CALL NOW  at (614) 225-9316 or contact us by e-mail.


Q. What if an unmarried or married man had sex with an unmarried woman and he wants to preserve the OPTION to have Father’s Rights, but he is not sure that he wants to be involved in the child’s life?

A man who has had sex with a woman in Ohio, and wants to preserve his rights in case a child is conceived, must register with the Ohio Putative Father Registry (1-888-313-3100). Even fathers under the age of 18 may register with the Ohio Putative Father Registry.

CALL NOW  at (614) 225-9316 or contact us by e-mail.

For more information about the Ohio Putative Father Registry, and the deadline to register in order to preserve a father’s right to be informed before a child is adopted, see the Father’s Rights web page of our site:

For additional instructions regarding how to register for the Ohio Putative Father Registry, click here.

COLUMBUS OHIO CHILD CUSTODY ATTORNEYIT IS IMPORTANT TO REMEMBER that sometimes, when children go into the custody of Children’s Services, the parental rights are terminated without the Ohio Putative Father Registry ever being checked.  There have been cases where fathers appealed this decision, and the court did NOT overturn the adoption.  So, while registering with the putative father registry provides SOME protection, it is not fool proof.  The only fool proof way to preserve a father’s rights is to get them established by a court and exercise them responsibly.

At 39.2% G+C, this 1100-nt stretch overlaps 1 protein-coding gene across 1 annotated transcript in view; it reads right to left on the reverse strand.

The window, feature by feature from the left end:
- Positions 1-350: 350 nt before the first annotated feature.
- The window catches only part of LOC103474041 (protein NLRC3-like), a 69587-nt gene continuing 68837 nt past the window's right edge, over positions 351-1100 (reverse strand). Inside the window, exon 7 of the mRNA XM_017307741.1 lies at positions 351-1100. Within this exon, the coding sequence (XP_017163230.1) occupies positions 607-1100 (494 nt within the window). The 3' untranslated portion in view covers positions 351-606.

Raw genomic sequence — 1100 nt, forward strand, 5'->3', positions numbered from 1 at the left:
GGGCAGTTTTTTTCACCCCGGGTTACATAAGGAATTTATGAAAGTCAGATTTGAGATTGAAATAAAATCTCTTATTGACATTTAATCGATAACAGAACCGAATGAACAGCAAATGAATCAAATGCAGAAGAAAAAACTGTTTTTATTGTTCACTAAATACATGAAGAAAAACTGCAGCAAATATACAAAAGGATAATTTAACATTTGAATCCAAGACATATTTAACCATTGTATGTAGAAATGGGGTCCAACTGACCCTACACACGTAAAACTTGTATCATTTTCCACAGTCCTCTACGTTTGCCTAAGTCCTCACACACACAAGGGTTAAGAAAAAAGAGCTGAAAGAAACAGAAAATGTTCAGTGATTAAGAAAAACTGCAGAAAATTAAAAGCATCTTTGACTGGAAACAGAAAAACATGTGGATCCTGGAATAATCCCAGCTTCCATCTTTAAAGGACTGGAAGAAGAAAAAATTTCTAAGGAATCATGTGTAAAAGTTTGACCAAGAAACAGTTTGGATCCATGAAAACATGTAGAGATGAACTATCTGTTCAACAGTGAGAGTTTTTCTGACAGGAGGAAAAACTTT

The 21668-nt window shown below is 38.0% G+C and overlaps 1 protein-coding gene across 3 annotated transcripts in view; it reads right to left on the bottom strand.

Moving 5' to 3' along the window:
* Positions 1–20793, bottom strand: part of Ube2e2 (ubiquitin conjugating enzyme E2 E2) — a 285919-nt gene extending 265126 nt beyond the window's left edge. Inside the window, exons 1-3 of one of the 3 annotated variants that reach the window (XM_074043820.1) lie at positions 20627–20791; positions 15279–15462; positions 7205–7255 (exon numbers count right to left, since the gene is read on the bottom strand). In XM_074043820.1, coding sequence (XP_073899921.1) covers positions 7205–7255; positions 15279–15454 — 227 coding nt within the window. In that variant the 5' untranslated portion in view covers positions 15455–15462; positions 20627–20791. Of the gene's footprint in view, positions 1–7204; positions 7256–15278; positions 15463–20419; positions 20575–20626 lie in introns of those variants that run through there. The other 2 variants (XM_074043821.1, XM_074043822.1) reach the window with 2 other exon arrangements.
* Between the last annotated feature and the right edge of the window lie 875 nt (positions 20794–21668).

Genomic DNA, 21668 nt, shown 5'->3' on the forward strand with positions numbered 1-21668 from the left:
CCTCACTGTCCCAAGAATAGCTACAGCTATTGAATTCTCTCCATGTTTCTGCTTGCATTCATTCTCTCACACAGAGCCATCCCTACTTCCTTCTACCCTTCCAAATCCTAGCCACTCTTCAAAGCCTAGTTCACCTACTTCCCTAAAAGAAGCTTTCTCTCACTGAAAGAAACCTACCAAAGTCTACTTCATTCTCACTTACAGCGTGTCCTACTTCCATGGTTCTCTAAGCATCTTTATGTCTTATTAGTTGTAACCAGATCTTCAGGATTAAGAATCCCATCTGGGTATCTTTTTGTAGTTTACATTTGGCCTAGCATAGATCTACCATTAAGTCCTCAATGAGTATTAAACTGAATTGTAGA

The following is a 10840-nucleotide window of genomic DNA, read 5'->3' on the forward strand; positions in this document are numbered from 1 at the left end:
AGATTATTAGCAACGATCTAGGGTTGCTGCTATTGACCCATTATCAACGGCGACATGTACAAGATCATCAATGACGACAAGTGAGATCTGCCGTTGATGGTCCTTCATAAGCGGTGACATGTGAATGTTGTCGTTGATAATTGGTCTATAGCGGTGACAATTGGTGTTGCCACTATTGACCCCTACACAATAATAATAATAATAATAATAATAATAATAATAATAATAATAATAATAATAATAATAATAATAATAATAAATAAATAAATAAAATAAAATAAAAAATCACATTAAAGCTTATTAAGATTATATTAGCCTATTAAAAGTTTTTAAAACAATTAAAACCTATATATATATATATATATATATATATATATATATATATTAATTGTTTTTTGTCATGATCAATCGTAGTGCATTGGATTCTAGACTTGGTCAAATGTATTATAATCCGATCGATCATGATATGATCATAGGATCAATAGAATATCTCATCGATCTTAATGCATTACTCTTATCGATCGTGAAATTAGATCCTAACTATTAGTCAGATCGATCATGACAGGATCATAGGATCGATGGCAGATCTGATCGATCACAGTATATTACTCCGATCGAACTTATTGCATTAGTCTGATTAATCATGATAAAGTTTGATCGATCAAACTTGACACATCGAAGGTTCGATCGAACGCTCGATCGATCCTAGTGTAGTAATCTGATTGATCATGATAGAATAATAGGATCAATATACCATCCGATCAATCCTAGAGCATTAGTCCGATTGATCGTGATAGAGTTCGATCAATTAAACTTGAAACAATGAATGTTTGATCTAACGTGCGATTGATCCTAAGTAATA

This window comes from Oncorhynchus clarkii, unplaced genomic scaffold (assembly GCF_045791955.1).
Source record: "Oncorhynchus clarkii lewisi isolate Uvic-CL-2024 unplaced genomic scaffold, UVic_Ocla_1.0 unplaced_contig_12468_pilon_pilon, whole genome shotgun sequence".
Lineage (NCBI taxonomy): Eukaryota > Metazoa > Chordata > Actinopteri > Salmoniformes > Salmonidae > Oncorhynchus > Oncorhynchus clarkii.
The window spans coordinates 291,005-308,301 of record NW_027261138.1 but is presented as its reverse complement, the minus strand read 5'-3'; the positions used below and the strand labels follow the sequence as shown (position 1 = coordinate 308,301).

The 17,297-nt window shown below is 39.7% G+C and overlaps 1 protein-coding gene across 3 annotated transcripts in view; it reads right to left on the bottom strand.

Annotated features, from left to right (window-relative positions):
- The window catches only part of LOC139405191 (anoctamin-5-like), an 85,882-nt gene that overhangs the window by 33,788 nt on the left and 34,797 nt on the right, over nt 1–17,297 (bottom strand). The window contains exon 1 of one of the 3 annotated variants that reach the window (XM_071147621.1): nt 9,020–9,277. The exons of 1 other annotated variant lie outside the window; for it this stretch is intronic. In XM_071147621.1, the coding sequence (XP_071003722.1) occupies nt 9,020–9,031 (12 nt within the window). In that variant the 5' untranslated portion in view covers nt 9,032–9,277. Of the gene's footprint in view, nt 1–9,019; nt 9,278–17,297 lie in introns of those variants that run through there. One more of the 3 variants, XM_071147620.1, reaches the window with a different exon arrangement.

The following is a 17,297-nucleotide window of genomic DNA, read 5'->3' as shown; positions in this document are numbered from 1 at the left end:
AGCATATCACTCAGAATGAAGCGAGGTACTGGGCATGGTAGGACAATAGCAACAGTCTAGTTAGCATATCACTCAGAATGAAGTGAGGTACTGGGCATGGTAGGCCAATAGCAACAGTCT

Virginia Cornwell is an Ohio Child Custody Lawyer who also practices in , visitation, shared  parenting, paternity, never married parents, married parents, and the process of obtaining custody in Ohio.  To see the remainder of the Custody in Ohio series, click the links below


  1. N. says

    My husband and I were married 2 weeks before our daughter was born. We married prodominently so she wasnt born out of wedlock. I divorced him in August for becoming aggressive with me, especially when Im holding her, along with doing nothing to help me the entire extent of her life so far. I have temperary full custody. He didnt get a job until after I filed, and he didn’t bother to extend an offer of help until after the guardian got involved. I’ve basically raised her by myself since she was born. She is happy, healthy, we’ve bonded perfectly, and she is growing in every aspect. Im petrified of him, and scared for my baby’s safety if she gets over night visitation. What should I know for my baby’s safety?